At Mamamia, every day is International Women’s Day. But this year, we’re celebrating March 8 by sharing stories from some of Australia’s most influential women. You can find all our International Women’s Day stories on our hub page.
As a kid, the only connection I had with disability was that my parents received the handicap allowance from Social Security (two outdated terms!).
I didn’t connect with disabled people I saw, because their lives were so different to mine. I occasionally saw Paralympic athletes in the news (though they were not as prominent as they are now), and I also saw stories of disabled people as tragic and charitable objects on tabloid TV programs.
I hated sport and my parents never treated me as a burden or special. I received $5 of pocket money a week until I was 15.
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I love Christmas food! This picture is one of my favourites – Mum and I in the kitchen on a hot Christmas Day, preparing a roast, note the ham and drinks! After the roast, we’d have Christmas cake and trifle. Now our Christmas food traditions have changed – we serve lunch to people at a Community Christmas. Mum helps the chef cook the meal, Dad washes the pots and I go from table to table, talking to the guests. Adam gets in on the festivities too – helping lift the heavy stuff and sorting the kids’ presents. It’s a most wonderful day, giving back to the community. What are your food traditions on Christmas Day? ????⭐️❤️ #ThanksForTheMemories #Ad #SponsoredPost ????⭐️❤️ Image: a vintage photo of little Carly with @jeanettefindlay. A mother and her toddler daughter stuff a turkey on the kitchen bench. Bottles of alcohol are on the bench, and a ham and another hunk of meat too.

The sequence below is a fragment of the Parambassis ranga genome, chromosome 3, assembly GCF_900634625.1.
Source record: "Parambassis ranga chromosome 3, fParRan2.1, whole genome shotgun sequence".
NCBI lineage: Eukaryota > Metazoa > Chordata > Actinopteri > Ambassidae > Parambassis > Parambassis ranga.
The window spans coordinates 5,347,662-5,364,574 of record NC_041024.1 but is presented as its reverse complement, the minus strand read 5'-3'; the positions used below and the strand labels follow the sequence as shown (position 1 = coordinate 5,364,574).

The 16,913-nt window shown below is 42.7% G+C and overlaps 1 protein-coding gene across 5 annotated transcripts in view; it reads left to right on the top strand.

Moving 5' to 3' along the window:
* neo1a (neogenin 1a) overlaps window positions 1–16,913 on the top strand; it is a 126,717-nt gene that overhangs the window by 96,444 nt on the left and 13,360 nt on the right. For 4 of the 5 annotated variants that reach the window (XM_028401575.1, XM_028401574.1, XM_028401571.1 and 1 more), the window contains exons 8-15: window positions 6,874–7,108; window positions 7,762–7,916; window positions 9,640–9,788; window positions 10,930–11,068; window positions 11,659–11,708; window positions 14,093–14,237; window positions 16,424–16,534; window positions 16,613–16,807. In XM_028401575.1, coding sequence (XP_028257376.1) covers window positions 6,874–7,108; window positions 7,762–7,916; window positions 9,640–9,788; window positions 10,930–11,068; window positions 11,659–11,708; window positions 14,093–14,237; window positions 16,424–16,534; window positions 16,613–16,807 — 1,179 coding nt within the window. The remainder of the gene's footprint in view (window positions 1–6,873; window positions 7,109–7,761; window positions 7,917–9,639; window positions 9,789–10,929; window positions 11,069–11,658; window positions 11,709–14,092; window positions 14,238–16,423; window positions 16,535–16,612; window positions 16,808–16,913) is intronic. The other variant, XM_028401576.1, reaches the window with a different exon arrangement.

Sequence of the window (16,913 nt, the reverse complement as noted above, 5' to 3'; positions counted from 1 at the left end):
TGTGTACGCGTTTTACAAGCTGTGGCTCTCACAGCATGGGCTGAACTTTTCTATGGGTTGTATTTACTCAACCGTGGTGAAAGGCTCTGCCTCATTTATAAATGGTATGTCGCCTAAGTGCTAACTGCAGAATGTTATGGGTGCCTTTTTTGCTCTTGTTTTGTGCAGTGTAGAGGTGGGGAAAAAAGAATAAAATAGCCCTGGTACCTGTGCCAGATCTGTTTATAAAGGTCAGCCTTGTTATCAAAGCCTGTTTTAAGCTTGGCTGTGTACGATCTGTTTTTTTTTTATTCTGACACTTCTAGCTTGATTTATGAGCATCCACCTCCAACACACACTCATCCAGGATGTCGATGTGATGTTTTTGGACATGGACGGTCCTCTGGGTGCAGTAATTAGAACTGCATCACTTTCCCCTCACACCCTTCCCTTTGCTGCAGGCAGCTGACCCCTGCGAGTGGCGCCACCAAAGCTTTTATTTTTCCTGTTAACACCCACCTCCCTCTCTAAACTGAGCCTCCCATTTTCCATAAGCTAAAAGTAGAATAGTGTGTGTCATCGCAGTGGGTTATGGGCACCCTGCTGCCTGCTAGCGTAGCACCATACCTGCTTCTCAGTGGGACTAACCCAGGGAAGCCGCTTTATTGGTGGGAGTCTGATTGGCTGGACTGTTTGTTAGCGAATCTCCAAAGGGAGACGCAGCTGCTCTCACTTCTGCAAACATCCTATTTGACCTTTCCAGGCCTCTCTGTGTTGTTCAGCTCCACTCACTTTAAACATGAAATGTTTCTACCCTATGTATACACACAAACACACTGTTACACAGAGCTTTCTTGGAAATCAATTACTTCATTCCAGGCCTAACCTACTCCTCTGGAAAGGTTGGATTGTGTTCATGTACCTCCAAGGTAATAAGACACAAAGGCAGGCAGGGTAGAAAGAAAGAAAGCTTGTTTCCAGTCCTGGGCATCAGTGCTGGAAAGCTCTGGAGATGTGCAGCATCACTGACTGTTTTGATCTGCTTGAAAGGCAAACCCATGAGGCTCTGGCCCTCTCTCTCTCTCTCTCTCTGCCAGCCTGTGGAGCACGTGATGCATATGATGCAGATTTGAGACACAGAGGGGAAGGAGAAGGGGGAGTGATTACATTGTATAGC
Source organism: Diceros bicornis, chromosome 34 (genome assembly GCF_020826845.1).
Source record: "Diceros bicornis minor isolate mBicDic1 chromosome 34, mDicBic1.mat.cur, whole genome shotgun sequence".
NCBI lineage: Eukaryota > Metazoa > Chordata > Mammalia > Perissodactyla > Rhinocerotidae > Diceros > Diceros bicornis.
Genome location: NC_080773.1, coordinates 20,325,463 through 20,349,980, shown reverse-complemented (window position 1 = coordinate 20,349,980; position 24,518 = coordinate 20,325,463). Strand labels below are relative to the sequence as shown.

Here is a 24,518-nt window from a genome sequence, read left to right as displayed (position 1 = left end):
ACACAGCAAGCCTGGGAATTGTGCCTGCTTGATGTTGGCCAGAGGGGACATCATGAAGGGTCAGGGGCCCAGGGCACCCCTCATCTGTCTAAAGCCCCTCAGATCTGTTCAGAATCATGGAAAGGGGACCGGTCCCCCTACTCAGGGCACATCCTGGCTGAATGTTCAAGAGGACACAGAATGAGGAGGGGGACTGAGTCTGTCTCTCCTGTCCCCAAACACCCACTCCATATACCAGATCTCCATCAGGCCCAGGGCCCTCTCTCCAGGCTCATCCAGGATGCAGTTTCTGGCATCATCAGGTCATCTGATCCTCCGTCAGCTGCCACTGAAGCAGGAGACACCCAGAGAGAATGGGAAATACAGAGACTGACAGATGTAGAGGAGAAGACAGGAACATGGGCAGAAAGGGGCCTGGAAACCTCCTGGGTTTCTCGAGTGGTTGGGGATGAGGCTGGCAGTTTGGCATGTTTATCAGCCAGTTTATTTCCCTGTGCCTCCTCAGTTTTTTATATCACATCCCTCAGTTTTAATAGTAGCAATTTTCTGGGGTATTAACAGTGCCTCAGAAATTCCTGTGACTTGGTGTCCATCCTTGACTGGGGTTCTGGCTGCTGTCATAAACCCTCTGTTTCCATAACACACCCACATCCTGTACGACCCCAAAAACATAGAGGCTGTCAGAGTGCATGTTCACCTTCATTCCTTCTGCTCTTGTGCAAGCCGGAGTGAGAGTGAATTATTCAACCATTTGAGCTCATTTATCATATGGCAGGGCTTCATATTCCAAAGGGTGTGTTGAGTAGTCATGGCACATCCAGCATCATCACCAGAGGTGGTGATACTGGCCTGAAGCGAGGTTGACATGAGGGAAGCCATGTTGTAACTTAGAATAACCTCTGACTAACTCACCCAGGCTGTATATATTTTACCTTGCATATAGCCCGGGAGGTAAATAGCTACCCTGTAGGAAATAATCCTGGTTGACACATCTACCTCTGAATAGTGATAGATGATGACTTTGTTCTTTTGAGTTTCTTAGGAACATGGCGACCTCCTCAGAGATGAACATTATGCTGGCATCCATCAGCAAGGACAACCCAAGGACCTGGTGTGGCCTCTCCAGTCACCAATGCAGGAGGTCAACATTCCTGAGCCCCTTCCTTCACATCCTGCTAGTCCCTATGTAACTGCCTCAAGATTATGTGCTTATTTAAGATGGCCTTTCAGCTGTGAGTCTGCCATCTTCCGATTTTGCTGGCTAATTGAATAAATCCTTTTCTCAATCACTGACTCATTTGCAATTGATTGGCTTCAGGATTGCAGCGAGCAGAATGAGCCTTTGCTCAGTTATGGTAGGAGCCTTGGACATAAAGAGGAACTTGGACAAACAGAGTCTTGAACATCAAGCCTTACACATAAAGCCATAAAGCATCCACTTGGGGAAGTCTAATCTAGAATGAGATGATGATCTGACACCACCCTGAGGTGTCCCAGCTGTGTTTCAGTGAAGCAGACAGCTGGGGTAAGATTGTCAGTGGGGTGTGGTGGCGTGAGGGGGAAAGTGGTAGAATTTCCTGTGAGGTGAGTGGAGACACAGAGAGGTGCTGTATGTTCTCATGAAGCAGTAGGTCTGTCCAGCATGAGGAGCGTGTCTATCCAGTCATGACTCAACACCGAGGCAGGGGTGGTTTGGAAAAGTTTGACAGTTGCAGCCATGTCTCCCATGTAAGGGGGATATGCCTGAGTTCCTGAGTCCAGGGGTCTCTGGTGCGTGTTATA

There was one child in my primary school class who was disabled. They walked and spoke differently to the other children in the school, and they received support from a teacher’s aide. I didn’t receive this support, but I was teased just like this child was.
None of these representations of disability applied to me.
Even though I was born with ichthyosis — a lifelong severe rare skin condition — I didn’t identify as being disabled until I was in my mid-20s.
It was then that I realised that, despite us having different diagnoses, we experience similar barriers. Now I know this is the social model of disability: we are more disabled by physical, attitudinal and systemic barriers constructed by society than we are by our bodies.